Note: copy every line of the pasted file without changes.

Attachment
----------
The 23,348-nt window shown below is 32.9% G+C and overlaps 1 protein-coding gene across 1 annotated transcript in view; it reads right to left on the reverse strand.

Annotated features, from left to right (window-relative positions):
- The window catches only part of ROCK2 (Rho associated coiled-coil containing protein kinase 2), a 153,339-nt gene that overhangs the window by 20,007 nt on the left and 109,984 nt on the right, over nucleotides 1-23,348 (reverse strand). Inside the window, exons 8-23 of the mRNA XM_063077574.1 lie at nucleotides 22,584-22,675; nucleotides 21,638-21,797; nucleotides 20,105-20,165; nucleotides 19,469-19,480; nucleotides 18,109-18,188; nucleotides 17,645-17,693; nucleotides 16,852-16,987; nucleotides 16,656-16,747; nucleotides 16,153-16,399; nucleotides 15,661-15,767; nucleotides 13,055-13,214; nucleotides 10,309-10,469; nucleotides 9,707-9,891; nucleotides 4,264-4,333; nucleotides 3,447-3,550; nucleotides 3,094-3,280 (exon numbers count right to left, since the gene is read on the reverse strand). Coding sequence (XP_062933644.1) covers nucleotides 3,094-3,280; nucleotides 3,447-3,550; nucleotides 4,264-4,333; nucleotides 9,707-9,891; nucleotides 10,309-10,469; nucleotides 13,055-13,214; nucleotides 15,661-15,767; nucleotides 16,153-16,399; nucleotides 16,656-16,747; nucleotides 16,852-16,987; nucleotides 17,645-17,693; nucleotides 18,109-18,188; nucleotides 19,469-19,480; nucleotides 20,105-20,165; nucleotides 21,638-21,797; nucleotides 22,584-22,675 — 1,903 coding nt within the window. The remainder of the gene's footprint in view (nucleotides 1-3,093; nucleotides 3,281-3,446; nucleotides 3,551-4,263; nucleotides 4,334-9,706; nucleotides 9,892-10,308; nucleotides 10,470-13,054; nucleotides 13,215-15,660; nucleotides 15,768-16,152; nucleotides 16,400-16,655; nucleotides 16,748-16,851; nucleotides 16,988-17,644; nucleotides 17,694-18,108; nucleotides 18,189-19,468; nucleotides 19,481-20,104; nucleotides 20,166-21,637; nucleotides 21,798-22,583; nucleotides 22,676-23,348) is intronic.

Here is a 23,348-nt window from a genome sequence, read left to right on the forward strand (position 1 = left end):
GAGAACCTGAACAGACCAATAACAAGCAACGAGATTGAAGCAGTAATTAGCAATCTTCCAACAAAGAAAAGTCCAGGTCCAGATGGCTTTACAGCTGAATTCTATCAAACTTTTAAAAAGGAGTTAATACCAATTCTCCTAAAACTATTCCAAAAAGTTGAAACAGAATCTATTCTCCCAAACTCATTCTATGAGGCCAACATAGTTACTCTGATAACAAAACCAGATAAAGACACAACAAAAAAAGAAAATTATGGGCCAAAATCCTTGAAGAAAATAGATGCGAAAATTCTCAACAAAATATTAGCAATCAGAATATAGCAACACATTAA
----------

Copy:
The 23,348-nt window shown below is 32.9% G+C and overlaps 1 protein-coding gene across 1 annotated transcript in view; it reads right to left on the reverse strand.

Annotated features, from left to right (window-relative positions):
- The window catches only part of ROCK2 (Rho associated coiled-coil containing protein kinase 2), a 153,339-nt gene that overhangs the window by 20,007 nt on the left and 109,984 nt on the right, over nucleotides 1-23,348 (reverse strand). Inside the window, exons 8-23 of the mRNA XM_063077574.1 lie at nucleotides 22,584-22,675; nucleotides 21,638-21,797; nucleotides 20,105-20,165; nucleotides 19,469-19,480; nucleotides 18,109-18,188; nucleotides 17,645-17,693; nucleotides 16,852-16,987; nucleotides 16,656-16,747; nucleotides 16,153-16,399; nucleotides 15,661-15,767; nucleotides 13,055-13,214; nucleotides 10,309-10,469; nucleotides 9,707-9,891; nucleotides 4,264-4,333; nucleotides 3,447-3,550; nucleotides 3,094-3,280 (exon numbers count right to left, since the gene is read on the reverse strand). Coding sequence (XP_062933644.1) covers nucleotides 3,094-3,280; nucleotides 3,447-3,550; nucleotides 4,264-4,333; nucleotides 9,707-9,891; nucleotides 10,309-10,469; nucleotides 13,055-13,214; nucleotides 15,661-15,767; nucleotides 16,153-16,399; nucleotides 16,656-16,747; nucleotides 16,852-16,987; nucleotides 17,645-17,693; nucleotides 18,109-18,188; nucleotides 19,469-19,480; nucleotides 20,105-20,165; nucleotides 21,638-21,797; nucleotides 22,584-22,675 — 1,903 coding nt within the window. The remainder of the gene's footprint in view (nucleotides 1-3,093; nucleotides 3,281-3,446; nucleotides 3,551-4,263; nucleotides 4,334-9,706; nucleotides 9,892-10,308; nucleotides 10,470-13,054; nucleotides 13,215-15,660; nucleotides 15,768-16,152; nucleotides 16,400-16,655; nucleotides 16,748-16,851; nucleotides 16,988-17,644; nucleotides 17,694-18,108; nucleotides 18,189-19,468; nucleotides 19,481-20,104; nucleotides 20,166-21,637; nucleotides 21,798-22,583; nucleotides 22,676-23,348) is intronic.

Here is a 23,348-nt window from a genome sequence, read left to right on the forward strand (position 1 = left end):
GAGAACCTGAACAGACCAATAACAAGCAACGAGATTGAAGCAGTAATTAGCAATCTTCCAACAAAGAAAAGTCCAGGTCCAGATGGCTTTACAGCTGAATTCTATCAAACTTTTAAAAAGGAGTTAATACCAATTCTCCTAAAACTATTCCAAAAAGTTGAAACAGAATCTATTCTCCCAAACTCATTCTATGAGGCCAACATAGTTACTCTGATAACAAAACCAGATAAAGACACAACAAAAAAAGAAAATTATGGGCCAAAATCCTTGAAGAAAATAGATGCGAAAATTCTCAACAAAATATTAGCAATCAGAATATAGCAACACATTAA